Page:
15 May 2000 Chromatic aberrations and color balancing issues with common optical axis CCD cameras
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Three-chip common-optical axis `beamsplitter' color cameras may seem complex, but they can provide image acquisition that is simultaneous in time and space, is perfectly registered, and covers 100% of three color bands--in other words, they deliver the `Holy Grail' of color imaging. Alternative schemes cannot match this feat, not can they match a good beamsplitter's image fidelity or ease of system integration. A common optical axis camera with integrated processing capabilities for color balancing offers even more advantages over the alternatives, as better color registration and uniformity result in reduced system, development and maintenance costs. The prisms associated with the beam splitter add a large path length of glass between a lens and sensor, and most systems are not designed to account for this altered path. To use a single lens the system should be optimized to compensate for the chromatic aberrations introduced by the various optical elements.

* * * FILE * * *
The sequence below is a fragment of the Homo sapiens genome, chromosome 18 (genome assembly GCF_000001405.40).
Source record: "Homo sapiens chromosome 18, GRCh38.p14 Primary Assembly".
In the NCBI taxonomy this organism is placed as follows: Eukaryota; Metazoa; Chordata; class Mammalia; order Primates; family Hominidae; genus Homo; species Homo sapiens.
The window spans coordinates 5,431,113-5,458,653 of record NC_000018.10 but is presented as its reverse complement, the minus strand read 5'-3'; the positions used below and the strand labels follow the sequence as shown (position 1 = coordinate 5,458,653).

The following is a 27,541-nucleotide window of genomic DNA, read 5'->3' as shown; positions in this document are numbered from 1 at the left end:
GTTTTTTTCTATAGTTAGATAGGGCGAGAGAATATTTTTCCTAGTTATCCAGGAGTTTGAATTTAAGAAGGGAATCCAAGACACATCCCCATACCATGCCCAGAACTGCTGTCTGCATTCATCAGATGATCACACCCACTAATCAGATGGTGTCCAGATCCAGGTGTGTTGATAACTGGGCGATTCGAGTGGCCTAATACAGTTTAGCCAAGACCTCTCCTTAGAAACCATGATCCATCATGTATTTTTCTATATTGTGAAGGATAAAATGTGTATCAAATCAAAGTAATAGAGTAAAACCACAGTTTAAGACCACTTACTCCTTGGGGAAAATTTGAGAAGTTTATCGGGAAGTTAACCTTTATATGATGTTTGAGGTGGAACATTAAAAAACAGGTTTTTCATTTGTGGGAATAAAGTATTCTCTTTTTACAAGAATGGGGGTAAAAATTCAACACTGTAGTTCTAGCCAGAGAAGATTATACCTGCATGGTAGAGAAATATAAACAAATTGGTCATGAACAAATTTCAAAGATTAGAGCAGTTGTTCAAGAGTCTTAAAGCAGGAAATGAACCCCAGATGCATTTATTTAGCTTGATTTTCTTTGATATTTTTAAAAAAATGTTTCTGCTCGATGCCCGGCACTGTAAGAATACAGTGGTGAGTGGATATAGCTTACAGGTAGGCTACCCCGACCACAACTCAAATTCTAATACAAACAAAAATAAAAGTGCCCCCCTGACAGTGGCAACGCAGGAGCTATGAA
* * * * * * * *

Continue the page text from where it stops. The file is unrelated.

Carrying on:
© (2000) COPYRIGHT Society of Photo-Optical Instrumentation Engineers (SPIE). Downloading of the abstract is permitted for personal use only.
Douglas R. Dykaar, Douglas R. Dykaar, Graham Luckhurst, Graham Luckhurst, } "Chromatic aberrations and color balancing issues with common optical axis CCD cameras", Proc. SPIE 3965, Sensors and Camera Systems for Scientific, Industrial, and Digital Photography Applications, (15 May 2000); doi: 10.1117/12.385438; https://doi.org/10.1117/12.385438


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